What’s The Deal With Cryptocurrencies Like Bitcoin? Here’s Your Primer

What’s The Deal With Cryptocurrencies Like Bitcoin? Here’s Your Primer

As cryptocurrencies become more mainstream and easier-than-ever to buy, and inflation becomes a very real risk, assets like Bitcoin could continue to increase in value.
Kristin Tate
By

Imagine this: If you had spent about $400 to purchase 30 Bitcoins in 2012, today you would be a millionaire. Welcome to the thrilling, highly volatile, mostly unregulated, and yes, at-times addicting world of cryptocurrency, where your investments can triple in a matter of months or crash in a matter of days. Cryptocurrency is the Wild West of finance.

In January 2020, one Bitcoin was worth $9,500. Today, one Bitcoin is worth more than $35,000. You are likely asking yourself, “Why didn’t I buy Bitcoin years ago, when my crazy libertarian friends told me to invest?” Fear not. It’s still not too late to enter the game. As cryptocurrencies become more mainstream and easier-than-ever to buy, and inflation becomes a very real risk, assets like Bitcoin could continue to increase in value.

Until recently, cryptocurrencies were relatively esoteric. But as big names like Tesla CEO Elon Musk and hedge fund titans like Paul Tudor Jones jump on the crypto bandwagon, Bitcoin and similar currencies have burst into public consciousness. Still, many people don’t know how these offerings work on a practical level.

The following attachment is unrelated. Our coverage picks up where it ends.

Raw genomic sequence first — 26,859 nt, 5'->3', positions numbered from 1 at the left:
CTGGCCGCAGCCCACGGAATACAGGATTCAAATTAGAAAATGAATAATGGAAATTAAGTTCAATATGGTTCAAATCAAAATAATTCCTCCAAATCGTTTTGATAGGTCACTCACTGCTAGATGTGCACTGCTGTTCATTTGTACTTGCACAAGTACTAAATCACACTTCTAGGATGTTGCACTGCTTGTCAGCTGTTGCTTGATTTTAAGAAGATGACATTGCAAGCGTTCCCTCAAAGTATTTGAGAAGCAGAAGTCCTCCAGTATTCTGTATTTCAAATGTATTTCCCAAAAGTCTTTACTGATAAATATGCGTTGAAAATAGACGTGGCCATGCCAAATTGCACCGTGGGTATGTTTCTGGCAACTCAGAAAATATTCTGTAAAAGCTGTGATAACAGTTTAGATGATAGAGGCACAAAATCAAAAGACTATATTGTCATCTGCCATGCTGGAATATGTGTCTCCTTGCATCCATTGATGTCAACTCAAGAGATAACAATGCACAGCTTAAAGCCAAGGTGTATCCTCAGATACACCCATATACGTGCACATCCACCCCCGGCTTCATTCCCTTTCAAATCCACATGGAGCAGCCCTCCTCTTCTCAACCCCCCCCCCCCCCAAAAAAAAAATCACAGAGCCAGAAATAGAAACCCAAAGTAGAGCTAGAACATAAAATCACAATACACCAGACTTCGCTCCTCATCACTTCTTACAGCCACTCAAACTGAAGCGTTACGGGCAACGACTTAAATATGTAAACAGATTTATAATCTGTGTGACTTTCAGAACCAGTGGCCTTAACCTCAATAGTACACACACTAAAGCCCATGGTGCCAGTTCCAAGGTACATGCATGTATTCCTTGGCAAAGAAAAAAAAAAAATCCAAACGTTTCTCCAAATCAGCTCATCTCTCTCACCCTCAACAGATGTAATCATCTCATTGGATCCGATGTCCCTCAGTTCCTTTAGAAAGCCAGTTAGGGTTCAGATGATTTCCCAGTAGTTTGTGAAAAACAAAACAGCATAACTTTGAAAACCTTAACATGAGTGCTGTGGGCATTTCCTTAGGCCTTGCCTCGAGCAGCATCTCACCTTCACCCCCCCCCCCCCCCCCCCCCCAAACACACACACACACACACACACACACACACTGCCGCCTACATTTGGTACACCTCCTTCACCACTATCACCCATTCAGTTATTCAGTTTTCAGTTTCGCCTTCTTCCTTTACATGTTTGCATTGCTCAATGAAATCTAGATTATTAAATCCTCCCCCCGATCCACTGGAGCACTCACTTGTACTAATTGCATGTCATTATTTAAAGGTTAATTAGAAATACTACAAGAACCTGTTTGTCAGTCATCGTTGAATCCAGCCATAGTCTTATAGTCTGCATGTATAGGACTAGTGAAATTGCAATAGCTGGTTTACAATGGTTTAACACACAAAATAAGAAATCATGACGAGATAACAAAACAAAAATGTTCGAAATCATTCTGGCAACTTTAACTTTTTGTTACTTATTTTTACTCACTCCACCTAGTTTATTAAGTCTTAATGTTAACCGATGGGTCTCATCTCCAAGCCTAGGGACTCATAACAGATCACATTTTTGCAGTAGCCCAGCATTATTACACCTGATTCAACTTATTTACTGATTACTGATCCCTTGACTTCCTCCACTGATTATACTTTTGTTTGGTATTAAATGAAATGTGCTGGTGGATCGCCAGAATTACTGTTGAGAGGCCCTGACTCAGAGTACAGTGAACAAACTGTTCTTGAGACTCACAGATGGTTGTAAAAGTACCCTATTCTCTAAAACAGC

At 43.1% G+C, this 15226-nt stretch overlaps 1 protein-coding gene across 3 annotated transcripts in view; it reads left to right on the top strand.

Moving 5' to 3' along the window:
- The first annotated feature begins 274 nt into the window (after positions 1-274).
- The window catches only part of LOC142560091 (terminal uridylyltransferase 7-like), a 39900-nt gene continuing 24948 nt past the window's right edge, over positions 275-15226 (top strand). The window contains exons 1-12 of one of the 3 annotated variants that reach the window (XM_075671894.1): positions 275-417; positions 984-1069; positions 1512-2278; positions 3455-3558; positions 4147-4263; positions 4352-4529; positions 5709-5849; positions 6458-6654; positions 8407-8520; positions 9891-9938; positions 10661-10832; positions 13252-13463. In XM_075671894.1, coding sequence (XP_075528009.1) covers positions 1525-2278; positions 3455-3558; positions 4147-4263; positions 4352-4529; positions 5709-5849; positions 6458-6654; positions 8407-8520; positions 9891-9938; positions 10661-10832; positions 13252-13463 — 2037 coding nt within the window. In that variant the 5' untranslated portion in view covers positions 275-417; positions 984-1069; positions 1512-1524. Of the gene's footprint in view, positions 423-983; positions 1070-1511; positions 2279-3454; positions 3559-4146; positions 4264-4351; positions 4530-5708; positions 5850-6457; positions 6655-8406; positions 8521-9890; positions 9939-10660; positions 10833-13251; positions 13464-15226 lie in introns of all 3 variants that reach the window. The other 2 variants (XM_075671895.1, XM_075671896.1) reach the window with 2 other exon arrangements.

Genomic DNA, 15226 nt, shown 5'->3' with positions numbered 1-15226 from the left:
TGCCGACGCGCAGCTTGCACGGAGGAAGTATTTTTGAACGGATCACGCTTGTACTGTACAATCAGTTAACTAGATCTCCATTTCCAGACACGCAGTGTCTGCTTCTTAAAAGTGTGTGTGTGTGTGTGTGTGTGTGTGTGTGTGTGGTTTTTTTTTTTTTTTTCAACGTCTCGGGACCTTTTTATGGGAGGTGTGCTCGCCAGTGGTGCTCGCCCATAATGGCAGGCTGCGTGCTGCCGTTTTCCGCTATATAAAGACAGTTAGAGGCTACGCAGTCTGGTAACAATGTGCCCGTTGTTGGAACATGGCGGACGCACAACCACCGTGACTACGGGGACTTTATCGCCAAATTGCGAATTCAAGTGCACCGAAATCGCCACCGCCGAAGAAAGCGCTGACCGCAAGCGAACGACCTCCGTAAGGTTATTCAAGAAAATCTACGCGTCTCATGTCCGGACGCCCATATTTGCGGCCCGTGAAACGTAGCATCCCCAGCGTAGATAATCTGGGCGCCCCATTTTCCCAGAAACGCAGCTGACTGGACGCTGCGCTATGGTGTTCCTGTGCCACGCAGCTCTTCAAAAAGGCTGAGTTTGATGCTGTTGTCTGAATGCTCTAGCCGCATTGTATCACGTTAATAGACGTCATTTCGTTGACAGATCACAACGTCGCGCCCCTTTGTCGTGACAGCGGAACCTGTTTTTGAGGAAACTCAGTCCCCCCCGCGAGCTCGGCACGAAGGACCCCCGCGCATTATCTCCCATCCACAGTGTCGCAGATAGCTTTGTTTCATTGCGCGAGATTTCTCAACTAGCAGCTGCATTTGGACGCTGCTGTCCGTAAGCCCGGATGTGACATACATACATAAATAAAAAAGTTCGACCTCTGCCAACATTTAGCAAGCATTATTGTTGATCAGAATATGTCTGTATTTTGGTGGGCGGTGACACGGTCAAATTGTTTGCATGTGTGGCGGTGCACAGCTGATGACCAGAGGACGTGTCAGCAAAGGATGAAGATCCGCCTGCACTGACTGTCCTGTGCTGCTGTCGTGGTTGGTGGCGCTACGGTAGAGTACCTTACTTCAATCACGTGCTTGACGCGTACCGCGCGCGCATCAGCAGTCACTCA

Cryptocurrencies are decentralized digital assets designed to work as alternative currencies or ways to store wealth. The “coins” exist in computerized databases that use strong cryptography to secure transactions, control the number of existing coins, and verify coin ownership.

Bitcoin, by far the most established offering in the crypto class, was invented in 2008 and released the following year. Bitcoin isn’t backed by anything physical, nor is it connected to an entity that creates a good or service like a typical stock. The only factor driving growth is demand, which has been rising steadily due to its finite quantity.

Other popular cryptocurrencies include Ethereum (the second-largest cryptocurrency by market capitalization), Litecoin, and Bitcoin Cash. Like Bitcoin, all have seen incredible growth over the last year. At the beginning of December 2020, one “Ether” was worth about $600; currently its value is more than $1,300.

Today, almost anyone can buy these currencies at quantities as small as $1 on platforms like Paypal, Square, and Robinhood. While the original concept was for these assets to act as an alternative currency, most investors use them to diversify their portfolios, store wealth, and serve as a cure for loose monetary policies adopted by central banks.

Over the last three months alone, the value of one Bitcoin nearly tripled. If coin holders believe the currency will continue increasing in value, they will be less likely to spend it on daily expenses, like groceries.